Inmarsat rides SpaceX Falcon into orbit


Want create site? Find Free WordPress Themes and plugins. Image
copyright SpaceX Image caption An evening launch for the Falcon rocket and
its Inmarsat passenger

Inmarsat, the UK’s biggest space company, has boosted its
global broadband network with the launch of a fourth
high-frequency satellite.

The I-5 F4, which will service the voice, video and data needs
of remote and on-the-move customers, was taken into orbit by a
SpaceX Falcon-9 rocket.

It is the first time the London company has used the American
launch provider.

The rocket and its payload lifted away from Florida’s Kennedy
Space Center at 19:21 local time (00:21 BST, Tuesday).

The I-5 F4 was ejected from the upper-stage of the Falcon some
32 minutes later.

At 6 tonnes, the satellite was on the limit of the rocket’s
performance, meaning SpaceX had no spare propellant to follow
its usual practice of landing the vehicle’s first-stage back on
Earth after the mission. The booster was allowed instead to
fall back uncontrolled over the Atlantic.

Inmarsat has not made it clear precisely where or how it will
use the new satellite.

The firm already has three Ka-band spacecraft delivering its
Global Xpress
broadband service to customers worldwide.

These clients include ships, oil and gas platforms, armed
forces and the media – users who need telecommunications away
from a fixed line.

CEO Rupert Pearce told BBC News that the new “bird” would act
in the first instance as a quick-response spare to fill in
behind the primary satellites, should one of them unexpectedly
experience a failure.

But it was inevitable, he said, that with ever-increasing
demand for capacity, the I-5 F4 would ultimately be deployed to
exploit new market opportunities. “You could say it’s something
of a ‘Swiss Army Knife’ for us, and that’s a nice position to
be in,” he added. “I expect we’ll become clear on the early
business applications of the satellite around the end of the

Inmarsat owns a number of orbital slots in the geostationary
arc some 36,000km above the equator and so is under no pressure
to say now exactly where the satellite will be stationed.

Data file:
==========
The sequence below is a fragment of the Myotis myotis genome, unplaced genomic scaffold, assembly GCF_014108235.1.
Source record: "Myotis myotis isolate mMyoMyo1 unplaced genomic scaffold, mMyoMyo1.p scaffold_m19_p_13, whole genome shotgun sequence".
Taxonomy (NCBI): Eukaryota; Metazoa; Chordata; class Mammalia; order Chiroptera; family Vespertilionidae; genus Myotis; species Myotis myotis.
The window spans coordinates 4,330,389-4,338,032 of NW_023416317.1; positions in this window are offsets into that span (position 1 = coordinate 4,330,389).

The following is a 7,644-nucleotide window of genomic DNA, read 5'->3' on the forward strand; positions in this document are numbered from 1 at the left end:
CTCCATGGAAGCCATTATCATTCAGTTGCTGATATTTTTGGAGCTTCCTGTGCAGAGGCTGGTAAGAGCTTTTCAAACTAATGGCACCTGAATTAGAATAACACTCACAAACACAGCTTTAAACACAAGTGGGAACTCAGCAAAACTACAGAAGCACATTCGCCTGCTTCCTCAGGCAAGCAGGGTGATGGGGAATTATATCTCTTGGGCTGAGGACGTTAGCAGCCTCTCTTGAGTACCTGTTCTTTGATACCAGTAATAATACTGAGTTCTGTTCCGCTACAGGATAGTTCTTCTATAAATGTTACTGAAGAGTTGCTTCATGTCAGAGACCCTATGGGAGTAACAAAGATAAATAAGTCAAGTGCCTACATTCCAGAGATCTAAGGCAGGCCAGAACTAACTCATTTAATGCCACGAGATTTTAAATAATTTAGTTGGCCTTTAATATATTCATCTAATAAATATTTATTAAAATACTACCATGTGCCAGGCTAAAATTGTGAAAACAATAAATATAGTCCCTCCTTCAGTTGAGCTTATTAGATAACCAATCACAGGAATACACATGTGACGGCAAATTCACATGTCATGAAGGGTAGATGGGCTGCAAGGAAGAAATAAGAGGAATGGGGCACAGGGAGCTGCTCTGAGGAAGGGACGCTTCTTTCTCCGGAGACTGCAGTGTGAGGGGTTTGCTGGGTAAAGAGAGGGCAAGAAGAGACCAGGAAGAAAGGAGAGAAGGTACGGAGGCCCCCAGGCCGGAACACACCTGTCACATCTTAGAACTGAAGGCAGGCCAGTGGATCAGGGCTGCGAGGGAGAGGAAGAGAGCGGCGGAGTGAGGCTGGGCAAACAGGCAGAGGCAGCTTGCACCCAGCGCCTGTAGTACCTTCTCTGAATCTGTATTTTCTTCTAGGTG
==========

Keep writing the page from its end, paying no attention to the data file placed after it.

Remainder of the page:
Image copyright INMARSAT/BOEING
Image caption The I-5 F4 being prepared for launch: It is
a “Swiss Army Knife” in Inmarsat’s business plans

This is a busy period for the London-based satellite operator.

Next month will see the launch of an S-band spacecraft which
will work in tandem with ground antennas to provide wifi
services onboard aeroplanes.

This project, which is a joint venture with Deutsche Telekom,
will be the first hybrid space-terrestrial telecommunications
network in Europe.

Providing in-flight services has become a key battleground for
satellite operators and promises large growth opportunities in
the years ahead.

Space analysts Euroconsult estimate that current revenues from
in-flight connectivity of $1bn a year could top $6.5bn by 2026.

The industry leaders in this sector – such as Inmarsat, Gogo,
Intelsat, SES, and ViaSat – are all investing heavily in
systems that will allow passengers to use their mobile devices
in the cabins of planes.

“There’s a huge amount of effort going on at Inmarsat right now
to make sure we take a meaningful bite out of this market
because it’s market share that will be determined in the next
couple of years. So now is when you’ve got to participate,” Mr
Pearce said.

Inmarsat’s S-band spacecraft was supposed to be being launched
on a Falcon Heavy rocket, a beefed up version of the Falcon-9.
But delays in the vehicle’s development led to Inmarsat
transferring the mission to a European Ariane-5 rocket instead.

Nonetheless, Mr Pearce said he was delighted to fly SpaceX for
the first time, and looked forward to the occasion when an
Inmarsat satellite would go up on one of the American
provider’s “second-hand” rockets.

“I’d like to see a longer track record of refurbished rockets
being launched successfully without problems,” the CEO told BBC

“At the moment, we don’t put up satellites in sufficient
numbers to be relatively sanguine about losing one. But I’m
very encouraged by what I’ve seen in recent months, and once we
feel that refurbished rockets are essentially the same as new
rockets – we’ll jump onboard and extend our relationship with
and follow me on Twitter: @BBCAmos

Did you find apk for android? You can find new Free Android Games and apps.Original Article